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Studiousness, Virtue of


The virtue of studiousness is a disposition to diligence in the pursuit of knowledge. The attainment of knowledge is indispensable to the human good. Therefore its pursuit can be a matter of moral obligation. It is primarily from this point of view that studiousness is considered a virtue. Its function is to regulate the desire for knowledge, so that this is neither inadequate to enable one to meet the requirements of duty or of moral fitness, nor so exaggerated as to exceed the bounds of reason.

An individual has an obligation to acquire the knowledge necessary for leading a good moral life, for eternal salvation, and for the performance of the duties of his state. In the concrete the obligations of individuals vary considerably in accordance with their differences of intellectual ability, opportunity for learning, and other circumstances. There is a large area of knowledge that for most people could be considered optional. There is no particular obligation to know, yet the knowledge may be useful or reasonably desired for any number of reasons. In this matter it is fitting that one should follow his tastes and inclinations, provided this involves no neglect of duty nor unseemly waste of energy on the trivial at the expense of what has greater human value.

Like other moral virtues that consist in moderation, studiousness has to deal with conflicting tendencies on the part of the student. The commonest tendency that needs moderation is an inclination against study because of the tediousness and the difficulty involved. To yield to this inclination in a situation in which there is an obligation to learn involves a certain amount of sinful negligence.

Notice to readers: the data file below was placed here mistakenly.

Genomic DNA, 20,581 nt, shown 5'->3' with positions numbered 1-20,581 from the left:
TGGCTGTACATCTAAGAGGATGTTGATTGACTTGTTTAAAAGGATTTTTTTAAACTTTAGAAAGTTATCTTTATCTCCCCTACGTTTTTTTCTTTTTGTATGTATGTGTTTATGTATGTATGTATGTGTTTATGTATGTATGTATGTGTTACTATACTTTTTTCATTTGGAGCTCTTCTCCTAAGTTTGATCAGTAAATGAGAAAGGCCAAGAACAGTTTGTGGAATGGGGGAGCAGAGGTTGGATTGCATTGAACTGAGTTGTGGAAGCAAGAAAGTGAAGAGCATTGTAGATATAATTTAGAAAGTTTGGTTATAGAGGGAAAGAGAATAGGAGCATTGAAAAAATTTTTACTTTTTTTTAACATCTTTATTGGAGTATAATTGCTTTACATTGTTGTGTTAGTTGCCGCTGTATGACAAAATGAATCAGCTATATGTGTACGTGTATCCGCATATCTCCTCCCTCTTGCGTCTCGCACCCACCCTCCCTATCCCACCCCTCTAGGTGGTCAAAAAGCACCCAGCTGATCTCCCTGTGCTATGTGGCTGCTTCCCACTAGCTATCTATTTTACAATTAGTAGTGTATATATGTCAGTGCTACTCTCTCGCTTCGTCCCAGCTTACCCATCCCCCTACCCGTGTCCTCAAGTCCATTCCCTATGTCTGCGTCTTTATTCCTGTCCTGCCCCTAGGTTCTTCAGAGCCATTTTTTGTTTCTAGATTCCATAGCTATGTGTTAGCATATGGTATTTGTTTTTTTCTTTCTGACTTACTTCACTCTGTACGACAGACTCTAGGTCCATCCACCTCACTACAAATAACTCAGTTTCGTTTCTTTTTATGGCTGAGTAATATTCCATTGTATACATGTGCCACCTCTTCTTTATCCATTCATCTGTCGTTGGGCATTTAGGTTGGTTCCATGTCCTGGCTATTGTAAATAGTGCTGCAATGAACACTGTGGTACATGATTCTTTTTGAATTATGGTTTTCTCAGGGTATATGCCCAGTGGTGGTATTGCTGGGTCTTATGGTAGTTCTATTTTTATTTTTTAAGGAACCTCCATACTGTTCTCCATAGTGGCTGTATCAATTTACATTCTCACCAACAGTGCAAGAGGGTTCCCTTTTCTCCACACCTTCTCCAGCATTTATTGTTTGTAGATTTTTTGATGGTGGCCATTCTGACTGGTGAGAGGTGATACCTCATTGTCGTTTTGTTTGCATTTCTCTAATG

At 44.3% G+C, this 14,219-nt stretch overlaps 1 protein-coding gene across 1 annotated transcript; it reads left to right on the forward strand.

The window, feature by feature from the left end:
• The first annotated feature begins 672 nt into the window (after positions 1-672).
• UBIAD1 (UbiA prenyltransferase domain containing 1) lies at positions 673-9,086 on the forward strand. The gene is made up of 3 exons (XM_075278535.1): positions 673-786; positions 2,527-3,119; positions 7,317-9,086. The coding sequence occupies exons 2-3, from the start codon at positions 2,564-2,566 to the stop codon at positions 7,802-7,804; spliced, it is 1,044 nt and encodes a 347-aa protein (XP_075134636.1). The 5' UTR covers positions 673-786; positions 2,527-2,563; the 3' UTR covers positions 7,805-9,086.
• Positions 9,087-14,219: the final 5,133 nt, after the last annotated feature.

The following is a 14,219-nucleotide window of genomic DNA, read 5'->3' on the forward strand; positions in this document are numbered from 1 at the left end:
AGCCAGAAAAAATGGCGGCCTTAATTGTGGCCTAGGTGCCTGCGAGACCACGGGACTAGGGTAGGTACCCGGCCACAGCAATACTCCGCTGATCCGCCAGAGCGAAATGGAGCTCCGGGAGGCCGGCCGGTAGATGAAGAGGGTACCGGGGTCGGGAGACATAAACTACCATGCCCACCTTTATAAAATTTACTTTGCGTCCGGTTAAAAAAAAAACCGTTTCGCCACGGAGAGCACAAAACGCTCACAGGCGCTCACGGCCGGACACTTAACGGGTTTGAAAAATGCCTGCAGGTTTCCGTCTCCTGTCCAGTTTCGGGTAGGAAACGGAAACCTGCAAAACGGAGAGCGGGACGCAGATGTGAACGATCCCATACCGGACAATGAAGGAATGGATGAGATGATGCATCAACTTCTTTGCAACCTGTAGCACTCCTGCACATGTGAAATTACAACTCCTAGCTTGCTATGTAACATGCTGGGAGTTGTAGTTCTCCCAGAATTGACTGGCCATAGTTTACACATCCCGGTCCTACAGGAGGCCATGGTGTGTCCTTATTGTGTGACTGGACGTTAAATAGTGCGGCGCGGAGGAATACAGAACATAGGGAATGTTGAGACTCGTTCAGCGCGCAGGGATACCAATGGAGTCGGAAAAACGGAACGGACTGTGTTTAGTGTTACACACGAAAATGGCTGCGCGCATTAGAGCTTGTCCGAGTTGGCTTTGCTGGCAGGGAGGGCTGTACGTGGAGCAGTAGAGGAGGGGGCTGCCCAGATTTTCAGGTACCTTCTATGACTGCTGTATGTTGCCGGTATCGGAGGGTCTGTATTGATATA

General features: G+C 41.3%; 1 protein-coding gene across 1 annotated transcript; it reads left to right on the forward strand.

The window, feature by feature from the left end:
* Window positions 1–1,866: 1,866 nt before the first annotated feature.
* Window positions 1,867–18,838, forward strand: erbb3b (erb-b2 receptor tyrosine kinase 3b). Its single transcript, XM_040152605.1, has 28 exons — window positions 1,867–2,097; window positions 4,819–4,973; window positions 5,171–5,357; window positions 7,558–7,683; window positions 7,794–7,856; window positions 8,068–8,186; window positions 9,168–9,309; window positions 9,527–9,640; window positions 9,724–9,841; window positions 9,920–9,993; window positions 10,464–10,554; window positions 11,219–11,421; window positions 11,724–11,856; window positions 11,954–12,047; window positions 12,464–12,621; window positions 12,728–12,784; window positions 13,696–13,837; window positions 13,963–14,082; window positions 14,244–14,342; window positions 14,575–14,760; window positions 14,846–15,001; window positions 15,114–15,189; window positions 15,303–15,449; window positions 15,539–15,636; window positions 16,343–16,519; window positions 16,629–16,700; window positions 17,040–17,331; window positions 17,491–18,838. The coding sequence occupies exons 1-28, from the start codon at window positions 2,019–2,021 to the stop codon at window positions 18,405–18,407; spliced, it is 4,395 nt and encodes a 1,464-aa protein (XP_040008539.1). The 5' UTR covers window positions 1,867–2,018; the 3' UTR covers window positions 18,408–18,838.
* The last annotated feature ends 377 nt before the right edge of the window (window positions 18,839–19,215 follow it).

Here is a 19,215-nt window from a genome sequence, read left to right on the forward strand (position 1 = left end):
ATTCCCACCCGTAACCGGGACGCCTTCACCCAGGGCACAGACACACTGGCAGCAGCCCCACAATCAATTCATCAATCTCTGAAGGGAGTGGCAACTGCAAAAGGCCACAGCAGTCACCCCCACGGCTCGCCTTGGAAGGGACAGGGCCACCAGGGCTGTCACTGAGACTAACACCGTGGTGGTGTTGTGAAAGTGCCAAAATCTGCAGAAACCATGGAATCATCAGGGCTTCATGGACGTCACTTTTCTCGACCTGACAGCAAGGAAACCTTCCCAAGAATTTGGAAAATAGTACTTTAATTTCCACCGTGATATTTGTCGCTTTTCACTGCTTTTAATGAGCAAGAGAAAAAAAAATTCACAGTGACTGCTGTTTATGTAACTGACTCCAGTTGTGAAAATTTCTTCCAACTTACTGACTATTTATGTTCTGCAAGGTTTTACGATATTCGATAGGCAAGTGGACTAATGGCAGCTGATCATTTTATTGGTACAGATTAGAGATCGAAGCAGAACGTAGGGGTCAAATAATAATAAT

Normally, the spirit of inquiry is laudable in life. However, there are circumstances in which its indulgence would be unreasonable. For example, it would be imprudent to pursue unnecessary knowledge to the neglect of duty, or to study with a vehemence that constituted a notable hazard to health. Moralists usually classify immoderation by way of excess in this matter under the heading of curiosity, the commonest instances being the unjust invasion of the privacy of others, or the illegitimate investigation of secrets.

Because studiousness consists in the moderation of an impulse, St. Thomas considers it to be a potential part of the virtue of temperance (Summa theologiae, 2a2ae, 166.2).

Bibliography: thomas aquinas, Summa theologiae, 2a2ae, 166. f. l. b. cunningham, ed., The Christian Life (Dubuque 1959) 737739.

[t. c. kane]

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